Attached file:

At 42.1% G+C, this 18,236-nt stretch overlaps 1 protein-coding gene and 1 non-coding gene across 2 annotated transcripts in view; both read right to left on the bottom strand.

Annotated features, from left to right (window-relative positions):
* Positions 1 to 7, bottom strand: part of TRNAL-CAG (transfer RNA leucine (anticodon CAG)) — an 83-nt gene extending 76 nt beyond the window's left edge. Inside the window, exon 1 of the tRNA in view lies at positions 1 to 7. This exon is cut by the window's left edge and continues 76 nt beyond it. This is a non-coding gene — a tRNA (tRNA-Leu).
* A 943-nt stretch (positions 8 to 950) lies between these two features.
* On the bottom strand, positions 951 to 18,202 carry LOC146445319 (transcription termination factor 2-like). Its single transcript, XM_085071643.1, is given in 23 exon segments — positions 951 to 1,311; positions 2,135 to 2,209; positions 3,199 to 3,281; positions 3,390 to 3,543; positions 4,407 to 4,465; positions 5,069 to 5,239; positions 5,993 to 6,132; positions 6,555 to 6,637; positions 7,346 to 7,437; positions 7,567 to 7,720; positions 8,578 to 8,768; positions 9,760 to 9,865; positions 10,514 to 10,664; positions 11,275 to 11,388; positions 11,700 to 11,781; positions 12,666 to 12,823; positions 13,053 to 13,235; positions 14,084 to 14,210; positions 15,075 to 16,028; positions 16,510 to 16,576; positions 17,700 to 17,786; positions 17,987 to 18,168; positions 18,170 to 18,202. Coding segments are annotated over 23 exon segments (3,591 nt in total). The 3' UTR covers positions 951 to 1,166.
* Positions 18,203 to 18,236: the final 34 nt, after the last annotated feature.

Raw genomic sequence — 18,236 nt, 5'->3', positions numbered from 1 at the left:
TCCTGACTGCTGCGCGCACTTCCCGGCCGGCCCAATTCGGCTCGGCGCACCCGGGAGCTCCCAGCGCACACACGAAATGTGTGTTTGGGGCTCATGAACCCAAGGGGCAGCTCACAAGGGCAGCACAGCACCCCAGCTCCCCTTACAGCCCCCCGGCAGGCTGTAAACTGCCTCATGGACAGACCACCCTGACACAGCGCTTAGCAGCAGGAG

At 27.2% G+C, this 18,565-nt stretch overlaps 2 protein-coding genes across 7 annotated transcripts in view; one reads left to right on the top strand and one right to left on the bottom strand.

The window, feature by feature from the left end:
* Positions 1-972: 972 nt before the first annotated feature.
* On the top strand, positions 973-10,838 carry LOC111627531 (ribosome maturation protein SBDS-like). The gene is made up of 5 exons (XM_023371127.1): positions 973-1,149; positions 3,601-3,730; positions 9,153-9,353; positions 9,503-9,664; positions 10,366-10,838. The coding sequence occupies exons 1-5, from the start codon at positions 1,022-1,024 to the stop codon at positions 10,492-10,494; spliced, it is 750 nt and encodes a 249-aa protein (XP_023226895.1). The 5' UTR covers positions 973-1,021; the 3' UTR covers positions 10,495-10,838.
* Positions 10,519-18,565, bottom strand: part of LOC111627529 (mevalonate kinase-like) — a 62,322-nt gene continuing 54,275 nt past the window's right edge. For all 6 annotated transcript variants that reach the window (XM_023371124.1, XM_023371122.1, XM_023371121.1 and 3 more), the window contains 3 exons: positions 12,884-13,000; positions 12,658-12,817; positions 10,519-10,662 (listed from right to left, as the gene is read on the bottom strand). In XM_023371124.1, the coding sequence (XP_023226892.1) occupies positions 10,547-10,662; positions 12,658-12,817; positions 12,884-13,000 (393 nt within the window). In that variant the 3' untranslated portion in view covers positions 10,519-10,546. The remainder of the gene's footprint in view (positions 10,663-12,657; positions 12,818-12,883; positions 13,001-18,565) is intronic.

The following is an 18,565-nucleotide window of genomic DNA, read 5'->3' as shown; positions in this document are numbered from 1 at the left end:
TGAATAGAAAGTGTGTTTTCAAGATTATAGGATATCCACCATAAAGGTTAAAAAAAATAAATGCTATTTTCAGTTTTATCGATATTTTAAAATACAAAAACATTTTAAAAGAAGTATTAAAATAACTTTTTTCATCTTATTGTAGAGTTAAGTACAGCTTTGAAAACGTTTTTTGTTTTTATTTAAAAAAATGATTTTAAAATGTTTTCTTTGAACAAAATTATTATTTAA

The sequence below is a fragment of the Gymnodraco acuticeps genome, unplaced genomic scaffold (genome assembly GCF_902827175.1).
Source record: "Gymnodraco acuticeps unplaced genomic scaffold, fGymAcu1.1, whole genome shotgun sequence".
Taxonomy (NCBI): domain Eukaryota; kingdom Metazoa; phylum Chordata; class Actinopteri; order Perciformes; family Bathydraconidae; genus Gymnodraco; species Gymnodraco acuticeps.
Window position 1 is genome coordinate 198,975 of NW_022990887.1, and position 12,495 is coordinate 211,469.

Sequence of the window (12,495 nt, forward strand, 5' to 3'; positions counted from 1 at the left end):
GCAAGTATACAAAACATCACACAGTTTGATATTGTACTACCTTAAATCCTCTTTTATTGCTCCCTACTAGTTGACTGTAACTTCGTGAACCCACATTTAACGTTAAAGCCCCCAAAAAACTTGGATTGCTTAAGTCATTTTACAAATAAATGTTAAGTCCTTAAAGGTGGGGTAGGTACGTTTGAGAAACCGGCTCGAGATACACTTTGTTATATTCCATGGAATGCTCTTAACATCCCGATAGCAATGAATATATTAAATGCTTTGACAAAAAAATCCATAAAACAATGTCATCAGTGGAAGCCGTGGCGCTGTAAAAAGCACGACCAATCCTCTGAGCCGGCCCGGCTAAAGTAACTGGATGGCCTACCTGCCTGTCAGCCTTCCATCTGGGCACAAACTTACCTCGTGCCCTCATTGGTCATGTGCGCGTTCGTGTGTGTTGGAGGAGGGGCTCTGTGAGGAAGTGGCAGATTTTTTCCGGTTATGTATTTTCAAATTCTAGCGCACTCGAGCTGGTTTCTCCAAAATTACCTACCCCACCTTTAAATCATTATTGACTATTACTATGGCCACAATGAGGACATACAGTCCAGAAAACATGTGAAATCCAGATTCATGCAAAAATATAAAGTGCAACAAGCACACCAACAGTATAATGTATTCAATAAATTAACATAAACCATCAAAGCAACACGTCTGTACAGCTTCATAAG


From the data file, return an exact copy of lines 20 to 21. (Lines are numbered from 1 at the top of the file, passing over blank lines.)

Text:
Sequence of the window (12,495 nt, forward strand, 5' to 3'; positions counted from 1 at the left end):
GCAAGTATACAAAACATCACACAGTTTGATATTGTACTACCTTAAATCCTCTTTTATTGCTCCCTACTAGTTGACTGTAACTTCGTGAACCCACATTTAACGTTAAAGCCCCCAAAAAACTTGGATTGCTTAAGTCATTTTACAAATAAATGTTAAGTCCTTAAAGGTGGGGTAGGTACGTTTGAGAAACCGGCTCGAGATACACTTTGTTATATTCCATGGAATGCTCTTAACATCCCGATAGCAATGAATATATTAAATGCTTTGACAAAAAAATCCATAAAACAATGTCATCAGTGGAAGCCGTGGCGCTGTAAAAAGCACGACCAATCCTCTGAGCCGGCCCGGCTAAAGTAACTGGATGGCCTACCTGCCTGTCAGCCTTCCATCTGGGCACAAACTTACCTCGTGCCCTCATTGGTCATGTGCGCGTTCGTGTGTGTTGGAGGAGGGGCTCTGTGAGGAAGTGGCAGATTTTTTCCGGTTATGTATTTTCAAATTCTAGCGCACTCGAGCTGGTTTCTCCAAAATTACCTACCCCACCTTTAAATCATTATTGACTATTACTATGGCCACAATGAGGACATACAGTCCAGAAAACATGTGAAATCCAGATTCATGCAAAAATATAAAGTGCAACAAGCACACCAACAGTATAATGTATTCAATAAATTAACATAAACCATCAAAGCAACACGTCTGTACAGCTTCATAAG